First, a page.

SIX NATIONS – Six Nations could be a part of a collective group of province-owned Hydro One shares by the end of 2017; no decisions were made to join the collective at last night’s elected general council meeting and it is unsure at this point how the deal may directly benefit Six Nations.
Grand Chief Gord Peters and First Nation Legal Council Sara Mainville came to the meeting on October 25 to discuss the soon-to-be-proposed deal which, at-a-glance, almost guarantees at least $97 million be given to and divided up among the First Nations communities of Ontario and has long term goals of more than $1 billion being earned throughout several years.
“The province is broadening the ownership of Hydro One Limited through a series of share offerings to the public,” said Peters, reading from a PowerPoint presentation. The Province has indicated that it will sell up to 60 per cent of it’s Hydro One shares and offer First Nations communities in Ontario the opportunity to purchase up to 15 million common shares of Hydro One.
To purchase almost 15 million shares at $18 per share, a loan of $268 million would be lent to the Ontario First Nations Sovereign Wealth Limited Partner (OFNSWLP), which is an entity composed of the Ontario First Nations Power Holdings Limited Partner and Ontario First Nations Capital Wealth Fund Limited Partner. OFNSWLP would be responsible for paying back the debt; the loan term is 25 years — no First Nations communities involved in the deal would be held responsible for repayment of the loan.
“The deal would be financed by the Province and a seed capital of up to $45 million for collective investment purposes and promoting wealth creation for First Nations would be distributed,” said Peters.
Mainville said that the seed capital of $45 million would only be distributed if the Chiefs of Ontario are able to bring all First Nations communities on board with the deal. If less than 100 per cent are on board, the seed capital is going to be less than $45 million; if less than 80 per cent of First Nations communities are on board — there is no deal being offered.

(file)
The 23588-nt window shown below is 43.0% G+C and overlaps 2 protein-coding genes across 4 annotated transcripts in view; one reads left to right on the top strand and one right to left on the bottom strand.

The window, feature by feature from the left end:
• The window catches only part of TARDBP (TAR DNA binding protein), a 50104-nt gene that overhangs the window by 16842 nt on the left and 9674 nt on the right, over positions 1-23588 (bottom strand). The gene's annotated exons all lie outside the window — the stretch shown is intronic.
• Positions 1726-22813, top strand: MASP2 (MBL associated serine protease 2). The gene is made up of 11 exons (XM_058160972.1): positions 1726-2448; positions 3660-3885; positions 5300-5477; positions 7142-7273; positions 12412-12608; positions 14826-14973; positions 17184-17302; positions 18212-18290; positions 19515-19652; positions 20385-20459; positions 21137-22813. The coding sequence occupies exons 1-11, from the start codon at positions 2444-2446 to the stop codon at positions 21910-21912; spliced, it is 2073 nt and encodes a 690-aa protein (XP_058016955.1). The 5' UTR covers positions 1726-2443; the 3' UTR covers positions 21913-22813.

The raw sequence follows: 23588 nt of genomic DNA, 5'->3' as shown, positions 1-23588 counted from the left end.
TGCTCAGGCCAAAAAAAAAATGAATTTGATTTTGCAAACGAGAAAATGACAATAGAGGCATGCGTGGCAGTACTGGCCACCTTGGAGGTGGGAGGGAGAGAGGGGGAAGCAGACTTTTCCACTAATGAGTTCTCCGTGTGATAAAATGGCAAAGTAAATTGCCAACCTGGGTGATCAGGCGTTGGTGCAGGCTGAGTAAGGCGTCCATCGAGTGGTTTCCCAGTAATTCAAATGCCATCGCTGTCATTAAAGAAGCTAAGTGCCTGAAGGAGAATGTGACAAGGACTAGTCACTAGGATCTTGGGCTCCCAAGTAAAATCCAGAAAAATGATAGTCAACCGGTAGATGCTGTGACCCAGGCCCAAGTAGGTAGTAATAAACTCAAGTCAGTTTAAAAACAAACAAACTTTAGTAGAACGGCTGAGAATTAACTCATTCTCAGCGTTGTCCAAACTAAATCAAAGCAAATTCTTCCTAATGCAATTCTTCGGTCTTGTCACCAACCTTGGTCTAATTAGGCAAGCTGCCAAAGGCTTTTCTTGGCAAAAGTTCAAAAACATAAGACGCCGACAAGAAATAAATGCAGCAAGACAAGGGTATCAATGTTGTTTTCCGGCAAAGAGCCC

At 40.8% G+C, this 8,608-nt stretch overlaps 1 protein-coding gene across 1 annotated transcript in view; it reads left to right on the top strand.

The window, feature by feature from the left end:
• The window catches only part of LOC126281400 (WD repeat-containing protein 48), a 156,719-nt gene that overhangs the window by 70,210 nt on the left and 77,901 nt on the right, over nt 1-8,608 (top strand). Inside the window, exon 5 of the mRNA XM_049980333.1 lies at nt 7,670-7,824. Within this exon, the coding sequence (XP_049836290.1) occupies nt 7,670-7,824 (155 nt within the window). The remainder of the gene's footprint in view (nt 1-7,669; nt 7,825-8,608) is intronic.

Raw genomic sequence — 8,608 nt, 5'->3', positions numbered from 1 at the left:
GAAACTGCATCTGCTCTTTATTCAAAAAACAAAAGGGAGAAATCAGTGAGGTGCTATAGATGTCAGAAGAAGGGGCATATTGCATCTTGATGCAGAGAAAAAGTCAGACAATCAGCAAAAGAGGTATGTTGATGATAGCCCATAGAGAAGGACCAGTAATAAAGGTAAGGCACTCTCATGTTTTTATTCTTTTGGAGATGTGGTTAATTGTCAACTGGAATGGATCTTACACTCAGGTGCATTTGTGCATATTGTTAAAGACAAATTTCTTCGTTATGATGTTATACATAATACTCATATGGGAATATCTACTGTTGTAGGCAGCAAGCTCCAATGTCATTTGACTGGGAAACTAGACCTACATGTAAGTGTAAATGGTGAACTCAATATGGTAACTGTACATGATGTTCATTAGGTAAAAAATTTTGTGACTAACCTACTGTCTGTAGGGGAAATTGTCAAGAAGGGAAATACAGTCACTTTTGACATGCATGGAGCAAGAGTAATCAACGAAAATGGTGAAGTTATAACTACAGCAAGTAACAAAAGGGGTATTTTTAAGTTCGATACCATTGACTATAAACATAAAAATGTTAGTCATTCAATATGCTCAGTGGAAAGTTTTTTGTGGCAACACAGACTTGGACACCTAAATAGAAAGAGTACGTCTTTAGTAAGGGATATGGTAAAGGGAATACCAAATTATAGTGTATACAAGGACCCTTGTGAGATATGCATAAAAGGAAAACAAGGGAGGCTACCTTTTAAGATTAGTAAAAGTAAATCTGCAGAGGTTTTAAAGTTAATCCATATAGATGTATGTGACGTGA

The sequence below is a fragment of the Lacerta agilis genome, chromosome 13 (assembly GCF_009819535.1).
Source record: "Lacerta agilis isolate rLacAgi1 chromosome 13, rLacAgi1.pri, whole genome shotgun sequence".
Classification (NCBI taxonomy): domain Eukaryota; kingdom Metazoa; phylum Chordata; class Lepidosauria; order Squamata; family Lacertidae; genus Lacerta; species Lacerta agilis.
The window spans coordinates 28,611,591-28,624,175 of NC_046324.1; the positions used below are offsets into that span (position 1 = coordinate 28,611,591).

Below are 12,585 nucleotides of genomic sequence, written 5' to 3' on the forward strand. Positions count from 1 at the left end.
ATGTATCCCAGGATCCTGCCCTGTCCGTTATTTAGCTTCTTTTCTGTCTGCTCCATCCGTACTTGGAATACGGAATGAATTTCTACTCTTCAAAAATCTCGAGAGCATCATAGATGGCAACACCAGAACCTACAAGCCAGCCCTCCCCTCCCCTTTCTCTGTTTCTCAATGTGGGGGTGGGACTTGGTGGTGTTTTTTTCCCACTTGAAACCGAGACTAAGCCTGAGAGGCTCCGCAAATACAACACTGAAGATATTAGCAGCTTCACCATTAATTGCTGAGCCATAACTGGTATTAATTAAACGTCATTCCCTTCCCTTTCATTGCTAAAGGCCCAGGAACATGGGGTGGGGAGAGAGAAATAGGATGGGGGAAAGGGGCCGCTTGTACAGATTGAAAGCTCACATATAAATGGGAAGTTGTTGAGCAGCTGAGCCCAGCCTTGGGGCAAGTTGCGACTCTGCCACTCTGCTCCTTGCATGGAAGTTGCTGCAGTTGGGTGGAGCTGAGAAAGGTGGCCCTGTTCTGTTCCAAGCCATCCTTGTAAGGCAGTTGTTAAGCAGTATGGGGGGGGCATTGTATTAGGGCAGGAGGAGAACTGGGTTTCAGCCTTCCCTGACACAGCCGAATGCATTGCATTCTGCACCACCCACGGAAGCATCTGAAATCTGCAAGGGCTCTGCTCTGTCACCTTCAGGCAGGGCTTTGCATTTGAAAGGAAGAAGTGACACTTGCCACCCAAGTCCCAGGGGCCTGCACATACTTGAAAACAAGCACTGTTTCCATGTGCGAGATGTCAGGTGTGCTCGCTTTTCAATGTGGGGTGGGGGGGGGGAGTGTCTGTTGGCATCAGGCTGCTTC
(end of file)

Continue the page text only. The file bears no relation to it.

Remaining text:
“That’s why we’re gong around now trying to bring up the discussion because we want to close the deal by December, 2017,” said Peters. “We know all communities will have a lot to discuss — I’ve been telling people who are ready to sign-up already to wait until an actual agreement has been put forward.”
Peters encouraged elected council to talk to the community and prepare themselves to discuss the agreement when it is finished and presented hopefully in June or July 2017.
One of the obligations, or ‘catch’ of the deal, is, before a First Nation community can sign up for the deal, it is mandatory that they agree to never initiate any court proceedings or take any other legal action against the Province’s long-term goal of the privatization of Hydro One. If 100 per cent of the First Nation communities join the deal, and one community enters legal action against the Province, an indemnity would be triggered in favour of the province against all communties.
“Basically it means that not even an injunction could be filed,” said Mainville.
Several elected councillors felt that this first meeting was an overload of information being thrown at them at once and that the obligations were a big red flag; by the end of the meeting, Peters’ and Mainville’s presentation was submitted as information only.
“We have the good part of year to discuss this and really flesh it out before any decisions need to be made,” said Elected Chief Ava Hill.